Rostenkowski Jeered by Seniors Over Stance on Health-Care Measures
CHICAGO (AP) _ Rep. Dan Rostenkowski was booed and followed down the street by a pack of screaming senior citizens as he left a meeting with community leaders opposed to his stance on federal health insurance.
Several dozen people shouted ″Liar 3/8″ ″Impeach 3/8″ and ″Recall 3/8″ Thursday, when the Democratic chairman of the House Ways and Means Committee left a community center in the Northwest Side Chicago district that for 30 years has sent him to Congress.
The group followed him down the street and briefly blocked his car, hitting it with picket signs and pounding on the windows. Rostenkowski got out of the car and briskly walked about a block, with the seniors in pursuit, until the driver brought the car to a gas station and the congressman was able to get back in.
The car sped away with its tires screeching.
As he walked down the street, Rostenkowski said, ″I don’t think they understand what’s going on. That’s too bad.″
The incident occurred after Rostenkowski discussed his support for the catastrophic health care law during a private, 90-minute meeting with representatives of six senior citizens organizations.
The law set up a supplemental insurance medical plan for senior citizens and has triggered objections because it requires seniors to pay a surtax on their income taxes for the coverage.
In response to complaints, Rostenkowski’s committee last month approved revisions in the program that would reduce the surtax for many of the elderly, but would increase it for some lower-income elderly.
Rostenkowski refused to stop and talk to a larger group of people after the meeting because he felt many of them ″just wanted to vent their frustration, not talk about the issues,″ an aide said.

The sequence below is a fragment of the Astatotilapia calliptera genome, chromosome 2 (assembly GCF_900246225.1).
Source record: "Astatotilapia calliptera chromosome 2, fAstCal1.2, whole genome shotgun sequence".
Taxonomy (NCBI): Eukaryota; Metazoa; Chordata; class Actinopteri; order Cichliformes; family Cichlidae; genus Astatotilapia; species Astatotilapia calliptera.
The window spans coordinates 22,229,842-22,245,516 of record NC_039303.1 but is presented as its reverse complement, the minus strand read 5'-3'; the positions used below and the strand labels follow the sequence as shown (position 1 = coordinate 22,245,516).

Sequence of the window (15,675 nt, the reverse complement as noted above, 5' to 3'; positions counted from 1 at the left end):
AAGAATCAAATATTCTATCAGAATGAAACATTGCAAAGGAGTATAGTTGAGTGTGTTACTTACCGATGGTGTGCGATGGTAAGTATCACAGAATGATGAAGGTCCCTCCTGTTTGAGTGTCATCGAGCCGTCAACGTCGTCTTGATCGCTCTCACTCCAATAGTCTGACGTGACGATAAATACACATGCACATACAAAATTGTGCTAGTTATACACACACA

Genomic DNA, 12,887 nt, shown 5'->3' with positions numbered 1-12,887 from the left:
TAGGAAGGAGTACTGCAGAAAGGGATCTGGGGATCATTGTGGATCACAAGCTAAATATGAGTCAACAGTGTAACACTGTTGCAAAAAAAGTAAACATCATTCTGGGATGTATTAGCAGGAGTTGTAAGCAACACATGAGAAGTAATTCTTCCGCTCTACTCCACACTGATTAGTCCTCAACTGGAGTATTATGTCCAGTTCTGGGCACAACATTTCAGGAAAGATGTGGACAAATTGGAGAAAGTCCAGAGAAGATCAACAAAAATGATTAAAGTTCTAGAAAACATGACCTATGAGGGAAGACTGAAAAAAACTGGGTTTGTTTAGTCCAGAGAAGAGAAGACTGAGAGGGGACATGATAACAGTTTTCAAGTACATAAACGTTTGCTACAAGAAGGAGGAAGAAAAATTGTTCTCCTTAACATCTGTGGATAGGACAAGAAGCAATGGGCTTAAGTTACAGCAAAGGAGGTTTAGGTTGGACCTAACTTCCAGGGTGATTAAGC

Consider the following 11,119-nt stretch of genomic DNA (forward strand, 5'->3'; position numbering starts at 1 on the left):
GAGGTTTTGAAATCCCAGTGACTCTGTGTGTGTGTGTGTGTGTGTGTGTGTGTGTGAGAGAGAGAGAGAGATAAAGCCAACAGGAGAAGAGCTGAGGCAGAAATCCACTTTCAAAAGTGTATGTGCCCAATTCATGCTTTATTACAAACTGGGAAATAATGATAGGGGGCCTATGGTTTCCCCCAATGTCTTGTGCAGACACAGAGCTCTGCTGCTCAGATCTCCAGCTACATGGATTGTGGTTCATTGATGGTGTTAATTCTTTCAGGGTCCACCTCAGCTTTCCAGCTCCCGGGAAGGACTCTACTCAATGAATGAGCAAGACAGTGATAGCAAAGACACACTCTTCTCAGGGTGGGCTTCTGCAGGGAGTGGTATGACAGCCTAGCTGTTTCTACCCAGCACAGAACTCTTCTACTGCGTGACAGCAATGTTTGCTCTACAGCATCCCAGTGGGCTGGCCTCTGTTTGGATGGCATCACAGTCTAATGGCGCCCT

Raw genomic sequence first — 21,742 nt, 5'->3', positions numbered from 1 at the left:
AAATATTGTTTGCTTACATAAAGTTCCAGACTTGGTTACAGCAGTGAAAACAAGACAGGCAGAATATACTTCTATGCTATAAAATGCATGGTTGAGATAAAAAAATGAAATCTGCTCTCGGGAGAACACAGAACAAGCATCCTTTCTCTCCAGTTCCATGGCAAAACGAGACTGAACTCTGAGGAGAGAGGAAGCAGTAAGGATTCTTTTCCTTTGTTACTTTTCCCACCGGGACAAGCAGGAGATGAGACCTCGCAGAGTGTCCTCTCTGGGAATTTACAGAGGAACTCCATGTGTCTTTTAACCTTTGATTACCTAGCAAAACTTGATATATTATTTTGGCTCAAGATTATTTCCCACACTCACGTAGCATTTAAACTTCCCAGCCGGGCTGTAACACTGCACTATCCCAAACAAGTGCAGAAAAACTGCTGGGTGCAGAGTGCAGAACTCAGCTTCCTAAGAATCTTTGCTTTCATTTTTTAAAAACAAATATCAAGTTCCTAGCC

″They were just going to boo him,″ the aide said.
The congressman left the meeting and made his way through 200 people outside the private meeting room. Some followed him to the street.
″Talk to us 3/8 Talk to us 3/8 You work for us 3/8″ they yelled.
Jerry Prete, president of the Illinois State Council of Senior Citizens, said the meeting with senior representatives idn’t go well, either.
He said Rostenkowski wasn’t receptive to suggestions made during the session.
″We think this man is inhumane,″ said Lawrence Dobson, 67, who was part of the gathering outside the building. ″He’s not answering the questions or needs of the people. Is he afraid of senior citizens?″
The catastrophic coverage law requires most of the elderly to pay a surtax on their income taxes for coverage. It was intended as a way of shielding the elderly from the rocketing medical bills of a major illness. But opponents complain that it requires middle-income retirees to pay unusually high tax rates.
If the Ways and Means Committee proposals to revise the program are approved by Congress and the president, the surtax would be reduced for many elderly taxpayers. But for an elderly couple with an income of $15,000 to $20,000, the annual cost for catastrophic insurance would go up.
Prete said members of his group believe they should not have to pay any premium, arguing that farmers get bailouts, savings and loans are rescued, and those and others benefiting from government fix-its don’t pay extra taxes.
″Why should senior citizens as a single group be taxed at a higher rate?″ he said.